I have always admired the work of great artists. Regardless of their medium, I love to be swept away into the worlds they create. I enjoy the mysteries of metaphor and am fascinated by fantasy. Sadly, though my own brain is filled with a myriad of artistic visions, I cannot adequately express them through paint or sculpture. Thus, I am left with my words. I have been laboriously working on a book whose working title is “Literary Art”. In it, I attempt to use my words to illustrate the various pieces of art that are wandering around my head. I only create a “piece” when I am feeling particularly inspired so it has been a slow road. I thought I would share with you one of my latest creations. This piece was inspired after watching a news story of yet another “seemed like a nice guy” arrest. The story made me think of how we all hide bits and pieces of our true selves from the world. I wanted to demonstrate this by creating an “every man”. An example of the never-ending battle between order and chaos that goes on in each of us.
Imagine with me as we walk through the museum of my brain. We enter a plain white room. In the center of this room is a free-standing sculpture of a well-dressed man standing next to a small table. A clock sits silently on the table. The man is wearing a white dress shirt, black slacks and gives off an aura of confidence. A black tie hangs from his neck. The tie is too long; it slithers forward off of the sculpture and onto the small table. As you look closer, you see that the tie has a very small colorful design on the front, near the man’s chest. The design is small and circular, like a bullet hole. Inside is a bright array of color and design that appears as though it’s struggling to escape the center and invade the surrounding material. You look even closer and see tiny bits of colorful thread extending into the surrounding darkness.
We examine the sculpture as a whole and see evidence of the same struggle throughout the piece. Reflections in his eyes, odd defects in his clothing; from a distance he looks perfectly normal, but up close you begin to wonder what is trying to get out. The clock on the small table is set for 11:00 AM. The tie wraps itself around the clock’s hands with a few extra feet of material resting on the table. You find yourself curious. What happens when you pull on the tie and change the time? You pull and the hands of the clock begin to move as the sculpture slides open. When the clock reaches 11:00 PM, the sculpture is fully open, revealing its chaotic interior.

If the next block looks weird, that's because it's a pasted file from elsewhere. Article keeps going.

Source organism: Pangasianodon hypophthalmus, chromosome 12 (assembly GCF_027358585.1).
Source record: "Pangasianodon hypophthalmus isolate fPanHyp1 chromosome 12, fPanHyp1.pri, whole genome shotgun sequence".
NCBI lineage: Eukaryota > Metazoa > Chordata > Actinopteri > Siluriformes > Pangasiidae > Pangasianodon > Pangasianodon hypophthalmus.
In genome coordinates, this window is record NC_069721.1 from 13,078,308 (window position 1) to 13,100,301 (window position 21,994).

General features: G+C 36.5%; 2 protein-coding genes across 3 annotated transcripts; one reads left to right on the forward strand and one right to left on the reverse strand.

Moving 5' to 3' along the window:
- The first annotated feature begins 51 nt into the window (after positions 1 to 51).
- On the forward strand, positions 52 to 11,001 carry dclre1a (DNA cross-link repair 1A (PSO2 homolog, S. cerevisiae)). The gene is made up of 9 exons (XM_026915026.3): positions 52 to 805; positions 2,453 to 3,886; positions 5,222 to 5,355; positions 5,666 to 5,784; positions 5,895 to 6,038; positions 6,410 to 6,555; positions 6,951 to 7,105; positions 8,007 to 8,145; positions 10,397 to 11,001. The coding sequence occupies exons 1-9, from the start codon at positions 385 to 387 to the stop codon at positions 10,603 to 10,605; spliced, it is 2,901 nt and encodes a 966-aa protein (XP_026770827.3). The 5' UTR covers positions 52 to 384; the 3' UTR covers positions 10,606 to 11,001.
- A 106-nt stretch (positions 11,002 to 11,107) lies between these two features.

Photographs, paintings and drawings saturate the interior. Colors burst from his feet to his hair in explosions of his true nature. Some are abstract, apparently meaningless in their simplicity, but curious in their placement. Why are his hands fiery red? His brain dark? His scrotum blue? While others embrace realism: a naked female model, a naked male model, images of pornography, drugs, alcohol, skydiving, images of a coworker’s breasts, a bank statement showing that he is broke, used scratch off lottery tickets, a sports car, a crucifix, a photo of himself masturbating in front of disappointed parents. We see areas of darkness with disturbing images of violence. We see other areas of brightness and examples of love and kindness. We are seeing the true nature of this man. The things he does not show to society whether for fear, shame or privacy. We see in his head, a small child in a cage- scared and alone. Order has been replaced by chaos, but you hear a click, click, click from the clock as it makes its way quickly back to 11:00AM. After a brief time, order has been restored and the statue is closed.
11 speaks to me about the realities behind our masks. In many ways, I have created the Orbson Oracle to tear down the my own barriers between order and chaos. To embrace my true nature so that I am not shackled like the man in the sculpture above. The Orbson Oracle is a part of my chaos, do you know what yours look like?